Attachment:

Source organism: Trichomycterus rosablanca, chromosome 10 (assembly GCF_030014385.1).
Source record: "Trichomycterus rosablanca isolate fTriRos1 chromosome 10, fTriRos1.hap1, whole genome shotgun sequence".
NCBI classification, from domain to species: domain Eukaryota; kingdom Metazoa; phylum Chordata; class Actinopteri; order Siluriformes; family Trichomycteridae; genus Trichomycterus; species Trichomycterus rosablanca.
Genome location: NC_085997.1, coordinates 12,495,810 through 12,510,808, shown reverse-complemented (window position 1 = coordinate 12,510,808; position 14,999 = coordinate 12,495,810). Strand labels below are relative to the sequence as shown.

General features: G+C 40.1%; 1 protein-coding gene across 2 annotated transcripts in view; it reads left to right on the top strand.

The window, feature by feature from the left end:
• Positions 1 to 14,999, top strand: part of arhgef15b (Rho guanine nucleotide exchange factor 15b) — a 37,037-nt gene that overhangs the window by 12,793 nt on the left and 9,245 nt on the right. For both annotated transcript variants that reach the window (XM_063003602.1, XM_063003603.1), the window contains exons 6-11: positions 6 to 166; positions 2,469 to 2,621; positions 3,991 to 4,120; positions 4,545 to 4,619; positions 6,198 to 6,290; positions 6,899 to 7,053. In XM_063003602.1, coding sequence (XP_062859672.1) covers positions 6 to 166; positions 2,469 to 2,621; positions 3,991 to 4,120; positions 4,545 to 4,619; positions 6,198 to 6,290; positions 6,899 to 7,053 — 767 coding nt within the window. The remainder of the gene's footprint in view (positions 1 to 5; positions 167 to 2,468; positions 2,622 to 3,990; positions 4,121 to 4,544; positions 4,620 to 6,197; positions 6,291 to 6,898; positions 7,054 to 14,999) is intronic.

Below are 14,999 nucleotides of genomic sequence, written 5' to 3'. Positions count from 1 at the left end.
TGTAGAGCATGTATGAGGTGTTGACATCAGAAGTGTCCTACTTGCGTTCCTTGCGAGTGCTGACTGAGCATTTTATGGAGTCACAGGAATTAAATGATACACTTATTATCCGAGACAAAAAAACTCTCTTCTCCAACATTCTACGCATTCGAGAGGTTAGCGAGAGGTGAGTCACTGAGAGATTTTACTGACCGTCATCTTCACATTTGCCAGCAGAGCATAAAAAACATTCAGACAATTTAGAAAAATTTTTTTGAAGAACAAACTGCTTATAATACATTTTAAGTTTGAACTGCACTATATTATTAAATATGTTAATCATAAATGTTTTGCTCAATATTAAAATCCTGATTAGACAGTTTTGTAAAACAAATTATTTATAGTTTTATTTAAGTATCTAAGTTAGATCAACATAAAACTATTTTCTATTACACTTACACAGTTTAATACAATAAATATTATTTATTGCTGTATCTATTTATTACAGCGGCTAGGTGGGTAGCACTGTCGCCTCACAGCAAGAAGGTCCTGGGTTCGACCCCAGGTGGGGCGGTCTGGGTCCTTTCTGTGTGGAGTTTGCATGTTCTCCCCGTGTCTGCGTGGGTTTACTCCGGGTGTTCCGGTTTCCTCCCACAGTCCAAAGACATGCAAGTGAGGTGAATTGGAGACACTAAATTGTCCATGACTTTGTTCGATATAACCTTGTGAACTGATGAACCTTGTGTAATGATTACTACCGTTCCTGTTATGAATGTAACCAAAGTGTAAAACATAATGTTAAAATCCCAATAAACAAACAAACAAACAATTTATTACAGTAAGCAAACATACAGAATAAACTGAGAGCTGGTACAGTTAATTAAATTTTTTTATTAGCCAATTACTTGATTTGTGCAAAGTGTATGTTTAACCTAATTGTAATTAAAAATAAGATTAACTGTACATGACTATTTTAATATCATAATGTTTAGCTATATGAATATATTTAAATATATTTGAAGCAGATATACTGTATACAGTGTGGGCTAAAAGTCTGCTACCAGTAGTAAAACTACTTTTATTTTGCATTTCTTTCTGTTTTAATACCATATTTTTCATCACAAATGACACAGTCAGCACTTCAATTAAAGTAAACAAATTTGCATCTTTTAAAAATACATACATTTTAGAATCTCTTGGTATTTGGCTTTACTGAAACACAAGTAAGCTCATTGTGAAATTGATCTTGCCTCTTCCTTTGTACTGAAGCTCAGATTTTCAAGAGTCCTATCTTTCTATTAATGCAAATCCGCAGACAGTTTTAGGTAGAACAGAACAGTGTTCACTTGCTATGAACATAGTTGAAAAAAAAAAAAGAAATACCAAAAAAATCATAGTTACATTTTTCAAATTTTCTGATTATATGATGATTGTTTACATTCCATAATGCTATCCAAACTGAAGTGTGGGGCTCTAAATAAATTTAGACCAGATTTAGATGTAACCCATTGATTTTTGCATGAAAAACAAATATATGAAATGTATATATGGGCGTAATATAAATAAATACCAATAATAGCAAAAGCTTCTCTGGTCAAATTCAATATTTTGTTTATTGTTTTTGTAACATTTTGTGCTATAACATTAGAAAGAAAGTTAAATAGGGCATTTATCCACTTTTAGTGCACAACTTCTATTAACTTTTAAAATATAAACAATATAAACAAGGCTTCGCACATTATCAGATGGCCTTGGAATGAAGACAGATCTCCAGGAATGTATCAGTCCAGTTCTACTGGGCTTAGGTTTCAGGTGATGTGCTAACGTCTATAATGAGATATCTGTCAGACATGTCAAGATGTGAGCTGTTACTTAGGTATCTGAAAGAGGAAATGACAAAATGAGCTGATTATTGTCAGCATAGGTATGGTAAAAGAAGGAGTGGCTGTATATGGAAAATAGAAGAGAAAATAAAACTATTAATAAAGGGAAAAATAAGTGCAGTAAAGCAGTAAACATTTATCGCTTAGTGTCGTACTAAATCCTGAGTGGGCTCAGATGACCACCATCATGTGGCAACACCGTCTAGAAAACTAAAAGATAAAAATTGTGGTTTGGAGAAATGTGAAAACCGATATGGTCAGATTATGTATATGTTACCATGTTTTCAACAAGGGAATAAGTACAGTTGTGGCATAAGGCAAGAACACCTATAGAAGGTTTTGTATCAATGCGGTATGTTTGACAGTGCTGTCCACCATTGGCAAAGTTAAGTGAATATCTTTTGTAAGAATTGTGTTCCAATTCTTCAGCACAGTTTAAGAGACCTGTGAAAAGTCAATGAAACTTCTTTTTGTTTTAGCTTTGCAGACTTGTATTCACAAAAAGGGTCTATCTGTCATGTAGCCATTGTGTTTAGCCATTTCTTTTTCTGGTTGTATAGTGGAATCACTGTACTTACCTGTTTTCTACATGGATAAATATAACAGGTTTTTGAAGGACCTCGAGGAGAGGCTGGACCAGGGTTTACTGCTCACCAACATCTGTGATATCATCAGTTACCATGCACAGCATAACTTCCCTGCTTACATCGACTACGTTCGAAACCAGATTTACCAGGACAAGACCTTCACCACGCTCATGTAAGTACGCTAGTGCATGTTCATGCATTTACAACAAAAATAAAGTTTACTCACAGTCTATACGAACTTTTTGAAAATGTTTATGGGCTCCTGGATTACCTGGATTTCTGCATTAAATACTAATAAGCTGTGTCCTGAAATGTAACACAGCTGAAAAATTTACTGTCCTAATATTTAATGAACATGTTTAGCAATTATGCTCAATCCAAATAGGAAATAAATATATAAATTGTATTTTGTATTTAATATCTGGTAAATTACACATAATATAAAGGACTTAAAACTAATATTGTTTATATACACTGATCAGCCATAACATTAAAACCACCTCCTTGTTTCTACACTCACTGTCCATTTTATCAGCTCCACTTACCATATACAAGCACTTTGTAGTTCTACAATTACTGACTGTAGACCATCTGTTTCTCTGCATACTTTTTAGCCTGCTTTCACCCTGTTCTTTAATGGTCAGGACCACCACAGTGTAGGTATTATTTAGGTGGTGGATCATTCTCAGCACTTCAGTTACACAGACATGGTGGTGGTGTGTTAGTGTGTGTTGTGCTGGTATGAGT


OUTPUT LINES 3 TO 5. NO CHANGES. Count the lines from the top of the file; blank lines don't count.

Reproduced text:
NCBI classification, from domain to species: domain Eukaryota; kingdom Metazoa; phylum Chordata; class Actinopteri; order Siluriformes; family Trichomycteridae; genus Trichomycterus; species Trichomycterus rosablanca.
Genome location: NC_085997.1, coordinates 12,495,810 through 12,510,808, shown reverse-complemented (window position 1 = coordinate 12,510,808; position 14,999 = coordinate 12,495,810). Strand labels below are relative to the sequence as shown.

General features: G+C 40.1%; 1 protein-coding gene across 2 annotated transcripts in view; it reads left to right on the top strand.